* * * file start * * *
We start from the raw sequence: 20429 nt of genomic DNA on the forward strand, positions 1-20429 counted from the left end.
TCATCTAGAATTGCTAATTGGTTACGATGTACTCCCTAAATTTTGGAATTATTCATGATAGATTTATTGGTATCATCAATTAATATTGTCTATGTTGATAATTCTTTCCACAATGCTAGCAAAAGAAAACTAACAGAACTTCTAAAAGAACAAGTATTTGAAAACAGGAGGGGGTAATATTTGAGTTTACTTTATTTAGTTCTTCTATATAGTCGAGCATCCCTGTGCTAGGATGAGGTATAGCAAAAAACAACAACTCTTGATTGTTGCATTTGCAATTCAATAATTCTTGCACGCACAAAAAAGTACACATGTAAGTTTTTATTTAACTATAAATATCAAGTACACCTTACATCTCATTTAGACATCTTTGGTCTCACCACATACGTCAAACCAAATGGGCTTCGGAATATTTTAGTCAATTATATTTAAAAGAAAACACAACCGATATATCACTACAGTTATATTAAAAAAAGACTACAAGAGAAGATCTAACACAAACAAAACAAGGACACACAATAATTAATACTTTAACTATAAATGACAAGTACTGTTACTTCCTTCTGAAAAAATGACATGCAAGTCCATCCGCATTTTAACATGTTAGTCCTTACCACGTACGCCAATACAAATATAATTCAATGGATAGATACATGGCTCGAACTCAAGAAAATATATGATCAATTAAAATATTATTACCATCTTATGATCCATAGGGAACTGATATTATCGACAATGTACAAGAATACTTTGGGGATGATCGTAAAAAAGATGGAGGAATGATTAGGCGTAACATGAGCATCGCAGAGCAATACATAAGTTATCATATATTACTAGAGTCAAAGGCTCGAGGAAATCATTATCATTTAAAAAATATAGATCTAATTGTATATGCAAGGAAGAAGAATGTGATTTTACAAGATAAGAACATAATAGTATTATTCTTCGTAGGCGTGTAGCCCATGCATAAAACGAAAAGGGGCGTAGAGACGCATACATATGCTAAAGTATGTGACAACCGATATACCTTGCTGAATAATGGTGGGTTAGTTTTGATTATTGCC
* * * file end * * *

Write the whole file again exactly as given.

We start from the raw sequence: 20429 nt of genomic DNA on the forward strand, positions 1-20429 counted from the left end.
TCATCTAGAATTGCTAATTGGTTACGATGTACTCCCTAAATTTTGGAATTATTCATGATAGATTTATTGGTATCATCAATTAATATTGTCTATGTTGATAATTCTTTCCACAATGCTAGCAAAAGAAAACTAACAGAACTTCTAAAAGAACAAGTATTTGAAAACAGGAGGGGGTAATATTTGAGTTTACTTTATTTAGTTCTTCTATATAGTCGAGCATCCCTGTGCTAGGATGAGGTATAGCAAAAAACAACAACTCTTGATTGTTGCATTTGCAATTCAATAATTCTTGCACGCACAAAAAAGTACACATGTAAGTTTTTATTTAACTATAAATATCAAGTACACCTTACATCTCATTTAGACATCTTTGGTCTCACCACATACGTCAAACCAAATGGGCTTCGGAATATTTTAGTCAATTATATTTAAAAGAAAACACAACCGATATATCACTACAGTTATATTAAAAAAAGACTACAAGAGAAGATCTAACACAAACAAAACAAGGACACACAATAATTAATACTTTAACTATAAATGACAAGTACTGTTACTTCCTTCTGAAAAAATGACATGCAAGTCCATCCGCATTTTAACATGTTAGTCCTTACCACGTACGCCAATACAAATATAATTCAATGGATAGATACATGGCTCGAACTCAAGAAAATATATGATCAATTAAAATATTATTACCATCTTATGATCCATAGGGAACTGATATTATCGACAATGTACAAGAATACTTTGGGGATGATCGTAAAAAAGATGGAGGAATGATTAGGCGTAACATGAGCATCGCAGAGCAATACATAAGTTATCATATATTACTAGAGTCAAAGGCTCGAGGAAATCATTATCATTTAAAAAATATAGATCTAATTGTATATGCAAGGAAGAAGAATGTGATTTTACAAGATAAGAACATAATAGTATTATTCTTCGTAGGCGTGTAGCCCATGCATAAAACGAAAAGGGGCGTAGAGACGCATACATATGCTAAAGTATGTGACAACCGATATACCTTGCTGAATAATGGTGGGTTAGTTTTGATTATTGCC